Medicaid at 50

The Medicaid program, signed into law by President Lyndon B. Johnson on July 30, 1965, will reach its 50th anniversary this year, a historic milestone. At the Kaiser Commission on Medicaid and the Uninsured, where we have closely studied and analyzed Medicaid for nearly 25 years, we are recognizing this important occasion by documenting Medicaid’s evolution and its role in our health care system today. This report reflects on Medicaid’s accomplishments and challenges and considers the issues on the horizon that will influence the course of this major health coverage and financing program moving forward.

Established along with Medicare by the Social Security Amendments of 1965, and authorized as Title XIX of the Social Security Act, Medicaid was initially designed as a federal-state program to cover medical expenses for aged, blind, and disabled individuals and parents and dependent children receiving public assistance. Medicaid’s hybrid structure, which involves a mix of federal and state financing and control, is, in many respects, the defining feature of the Medicaid program, and the contrast to Medicare, a national program governed by federal standards and rules and financed entirely by the federal government, is striking. The federal-state Medicaid partnership has served to advance a variety of both federal and state goals. However, it is also the root source of continual tensions over the balance between federal standards and state flexibility and over Medicaid costs and financing. Medicaid’s federal-state structure has also led to substantial state variation in nearly every domain of Medicaid program design and operation, with large implications for access to coverage and care for low-income Americans.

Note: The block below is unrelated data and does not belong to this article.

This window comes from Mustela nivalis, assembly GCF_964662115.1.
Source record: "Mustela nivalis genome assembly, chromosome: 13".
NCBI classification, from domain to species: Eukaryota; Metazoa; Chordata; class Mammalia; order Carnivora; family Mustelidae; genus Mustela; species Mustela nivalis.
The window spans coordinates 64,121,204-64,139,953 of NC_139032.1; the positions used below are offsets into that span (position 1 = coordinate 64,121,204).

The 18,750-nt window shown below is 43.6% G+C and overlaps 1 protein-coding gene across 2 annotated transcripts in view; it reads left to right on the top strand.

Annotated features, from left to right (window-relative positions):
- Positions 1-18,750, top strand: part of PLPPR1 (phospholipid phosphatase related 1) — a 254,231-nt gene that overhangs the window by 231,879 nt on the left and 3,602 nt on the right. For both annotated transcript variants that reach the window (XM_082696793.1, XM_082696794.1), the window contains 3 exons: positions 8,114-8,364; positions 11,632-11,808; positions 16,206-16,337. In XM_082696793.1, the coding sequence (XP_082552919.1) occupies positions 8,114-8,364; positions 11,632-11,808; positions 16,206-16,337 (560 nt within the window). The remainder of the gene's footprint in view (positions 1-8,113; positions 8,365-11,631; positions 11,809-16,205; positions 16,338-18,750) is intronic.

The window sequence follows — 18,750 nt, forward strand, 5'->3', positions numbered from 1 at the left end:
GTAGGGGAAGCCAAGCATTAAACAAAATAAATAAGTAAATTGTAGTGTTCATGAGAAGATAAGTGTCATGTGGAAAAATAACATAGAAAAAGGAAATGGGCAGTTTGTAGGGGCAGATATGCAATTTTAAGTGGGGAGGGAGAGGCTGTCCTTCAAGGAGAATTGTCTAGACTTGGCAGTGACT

Medicaid is a voluntary program for states and not all states took it up initially. However, access to federal matching funds to provide health coverage for the uninsured proved to be a strong incentive for states, and, by 1982, all 50 states and the District of Columbia had Medicaid programs in place. Over the last five decades, both Congress and the states have expanded and reformed Medicaid significantly to more effectively cover the nation’s uninsured and underinsured citizens. The Medicaid program now provides health and long-term care coverage to nearly 70 million low-income Americans, including pregnant women, children and parents, people with a wide range of disabilities, poor seniors who are also covered by Medicare, and, in states implementing the Medicaid expansion established by the Affordable Care Act (ACA), low-income adults who were previously excluded from the program. Prior to the implementation of the ACA, Medicaid covered roughly half of nonelderly Americans living in poverty. However, because of restrictive eligibility for nonelderly adults and gaps in participation, about half of poor people went without Medicaid coverage.